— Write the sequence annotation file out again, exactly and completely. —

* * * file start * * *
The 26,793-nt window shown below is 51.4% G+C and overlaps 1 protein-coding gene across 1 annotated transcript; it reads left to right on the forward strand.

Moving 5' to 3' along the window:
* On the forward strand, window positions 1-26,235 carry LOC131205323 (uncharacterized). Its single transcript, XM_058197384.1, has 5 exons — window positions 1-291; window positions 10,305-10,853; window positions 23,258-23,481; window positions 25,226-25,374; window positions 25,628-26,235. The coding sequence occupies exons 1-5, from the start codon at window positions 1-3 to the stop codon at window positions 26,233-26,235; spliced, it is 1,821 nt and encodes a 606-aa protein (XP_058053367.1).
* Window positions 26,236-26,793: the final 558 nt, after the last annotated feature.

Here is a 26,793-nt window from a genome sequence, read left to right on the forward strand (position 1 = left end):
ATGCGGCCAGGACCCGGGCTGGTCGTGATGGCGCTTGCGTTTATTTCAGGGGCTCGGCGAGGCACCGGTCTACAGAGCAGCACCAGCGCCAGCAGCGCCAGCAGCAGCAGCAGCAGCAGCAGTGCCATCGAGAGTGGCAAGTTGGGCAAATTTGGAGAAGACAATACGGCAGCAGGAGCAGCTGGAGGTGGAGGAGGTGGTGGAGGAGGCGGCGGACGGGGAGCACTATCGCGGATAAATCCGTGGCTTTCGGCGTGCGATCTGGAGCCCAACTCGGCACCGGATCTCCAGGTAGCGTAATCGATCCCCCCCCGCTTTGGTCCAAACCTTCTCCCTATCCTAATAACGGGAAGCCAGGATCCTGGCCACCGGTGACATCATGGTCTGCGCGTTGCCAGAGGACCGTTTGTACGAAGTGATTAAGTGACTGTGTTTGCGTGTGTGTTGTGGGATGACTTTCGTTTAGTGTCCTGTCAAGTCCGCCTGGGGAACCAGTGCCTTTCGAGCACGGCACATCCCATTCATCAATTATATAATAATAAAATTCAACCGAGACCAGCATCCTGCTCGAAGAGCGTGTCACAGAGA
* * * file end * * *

The 26,793-nt window shown below is 51.4% G+C and overlaps 1 protein-coding gene across 1 annotated transcript; it reads left to right on the forward strand.

Moving 5' to 3' along the window:
* On the forward strand, window positions 1-26,235 carry LOC131205323 (uncharacterized). Its single transcript, XM_058197384.1, has 5 exons — window positions 1-291; window positions 10,305-10,853; window positions 23,258-23,481; window positions 25,226-25,374; window positions 25,628-26,235. The coding sequence occupies exons 1-5, from the start codon at window positions 1-3 to the stop codon at window positions 26,233-26,235; spliced, it is 1,821 nt and encodes a 606-aa protein (XP_058053367.1).
* Window positions 26,236-26,793: the final 558 nt, after the last annotated feature.

Here is a 26,793-nt window from a genome sequence, read left to right on the forward strand (position 1 = left end):
ATGCGGCCAGGACCCGGGCTGGTCGTGATGGCGCTTGCGTTTATTTCAGGGGCTCGGCGAGGCACCGGTCTACAGAGCAGCACCAGCGCCAGCAGCGCCAGCAGCAGCAGCAGCAGCAGCAGTGCCATCGAGAGTGGCAAGTTGGGCAAATTTGGAGAAGACAATACGGCAGCAGGAGCAGCTGGAGGTGGAGGAGGTGGTGGAGGAGGCGGCGGACGGGGAGCACTATCGCGGATAAATCCGTGGCTTTCGGCGTGCGATCTGGAGCCCAACTCGGCACCGGATCTCCAGGTAGCGTAATCGATCCCCCCCCGCTTTGGTCCAAACCTTCTCCCTATCCTAATAACGGGAAGCCAGGATCCTGGCCACCGGTGACATCATGGTCTGCGCGTTGCCAGAGGACCGTTTGTACGAAGTGATTAAGTGACTGTGTTTGCGTGTGTGTTGTGGGATGACTTTCGTTTAGTGTCCTGTCAAGTCCGCCTGGGGAACCAGTGCCTTTCGAGCACGGCACATCCCATTCATCAATTATATAATAATAAAATTCAACCGAGACCAGCATCCTGCTCGAAGAGCGTGTCACAGAGA